Fox said back-in angle parking also is used on a few other streets on the east side of the downtown across the Des Moines River from the core of the downtown.

Des Moines has an entertainment district on Court Avenue, which features front-in angle parking and sidewalk cafes. Fox said hitting outdoor diners with vehicle exhausts was why those angle parking spots have not be converted to back-in spaces.

Fox said traffic engineers increasingly have come to dislike the traditional front-in angle parking in an era of behemoth SUVs and pickup trucks. It is nearly impossible to see backing out of one of those spots, he said. It’s easier, he added, to drive straight out if you had backed in in the first place.

The city of Cedar Rapids’ Griffith said, in the end, back-in angle parking is really little different than traditional back-in parallel parking that all drivers had to learn before getting a driver’s license.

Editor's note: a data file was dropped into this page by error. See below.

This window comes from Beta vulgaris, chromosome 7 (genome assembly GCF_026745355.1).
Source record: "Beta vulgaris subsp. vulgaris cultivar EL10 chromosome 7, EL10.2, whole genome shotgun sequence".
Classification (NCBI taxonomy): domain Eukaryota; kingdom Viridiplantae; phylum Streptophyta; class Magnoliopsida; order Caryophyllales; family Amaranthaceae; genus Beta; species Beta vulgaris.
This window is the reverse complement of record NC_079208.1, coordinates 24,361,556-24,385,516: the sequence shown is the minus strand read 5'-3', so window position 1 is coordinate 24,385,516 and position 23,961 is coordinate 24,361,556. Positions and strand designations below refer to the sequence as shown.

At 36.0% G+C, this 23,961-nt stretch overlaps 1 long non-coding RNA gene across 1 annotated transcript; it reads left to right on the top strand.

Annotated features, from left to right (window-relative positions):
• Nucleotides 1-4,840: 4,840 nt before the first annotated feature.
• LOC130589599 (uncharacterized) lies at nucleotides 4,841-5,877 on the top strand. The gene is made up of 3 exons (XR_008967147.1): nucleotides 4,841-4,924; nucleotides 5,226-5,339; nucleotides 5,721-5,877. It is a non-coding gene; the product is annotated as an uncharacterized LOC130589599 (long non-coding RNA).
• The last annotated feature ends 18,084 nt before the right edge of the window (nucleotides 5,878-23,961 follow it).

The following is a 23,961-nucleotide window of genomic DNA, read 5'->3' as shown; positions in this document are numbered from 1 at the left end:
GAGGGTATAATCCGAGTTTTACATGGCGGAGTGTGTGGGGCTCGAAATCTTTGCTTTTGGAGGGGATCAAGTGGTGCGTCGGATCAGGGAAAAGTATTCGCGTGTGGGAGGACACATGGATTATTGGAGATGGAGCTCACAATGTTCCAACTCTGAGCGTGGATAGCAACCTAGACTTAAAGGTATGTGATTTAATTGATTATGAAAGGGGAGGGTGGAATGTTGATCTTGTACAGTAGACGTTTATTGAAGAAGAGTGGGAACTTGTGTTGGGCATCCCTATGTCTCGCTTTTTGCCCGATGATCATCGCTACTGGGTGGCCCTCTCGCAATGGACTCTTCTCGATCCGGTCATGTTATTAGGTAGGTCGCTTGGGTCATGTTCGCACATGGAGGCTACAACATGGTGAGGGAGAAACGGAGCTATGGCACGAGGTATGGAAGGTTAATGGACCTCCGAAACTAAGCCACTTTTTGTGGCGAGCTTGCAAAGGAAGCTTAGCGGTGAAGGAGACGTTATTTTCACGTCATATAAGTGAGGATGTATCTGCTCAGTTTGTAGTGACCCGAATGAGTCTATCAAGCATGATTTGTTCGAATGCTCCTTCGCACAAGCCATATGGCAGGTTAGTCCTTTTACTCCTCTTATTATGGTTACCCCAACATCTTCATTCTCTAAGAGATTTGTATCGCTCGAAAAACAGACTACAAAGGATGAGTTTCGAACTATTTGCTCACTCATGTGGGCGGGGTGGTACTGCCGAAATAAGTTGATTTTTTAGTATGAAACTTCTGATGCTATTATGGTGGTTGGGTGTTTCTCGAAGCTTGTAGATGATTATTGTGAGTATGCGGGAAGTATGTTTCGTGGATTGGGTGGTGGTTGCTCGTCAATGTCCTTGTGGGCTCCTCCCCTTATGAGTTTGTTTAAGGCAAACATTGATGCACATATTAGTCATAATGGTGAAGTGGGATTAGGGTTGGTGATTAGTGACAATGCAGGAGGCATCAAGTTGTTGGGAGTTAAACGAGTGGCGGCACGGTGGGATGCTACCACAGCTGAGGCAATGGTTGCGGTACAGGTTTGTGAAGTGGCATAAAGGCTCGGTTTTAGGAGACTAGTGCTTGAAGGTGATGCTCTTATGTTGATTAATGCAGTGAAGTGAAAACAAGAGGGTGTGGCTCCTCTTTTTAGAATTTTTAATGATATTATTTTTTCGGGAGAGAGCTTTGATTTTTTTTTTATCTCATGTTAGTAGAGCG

Doug Neumann, president/CEO of the Downtown District, said the district was eager to get a parking plan in place. Businesses have returned to many buildings above the ground floor, and some of them need parking spaces on the side streets — those will remain parallel parking with meters — for their clientele. Right now, downtown employees park in the unenforced spots and stay all day, Neumann said.

According to the city of Des Moines, several cities use back-in angle parking, including Seattle, Portland, Ore., Indianapolis, Salt Lake City, Tucson, Ariz., and Pottstown, Pa.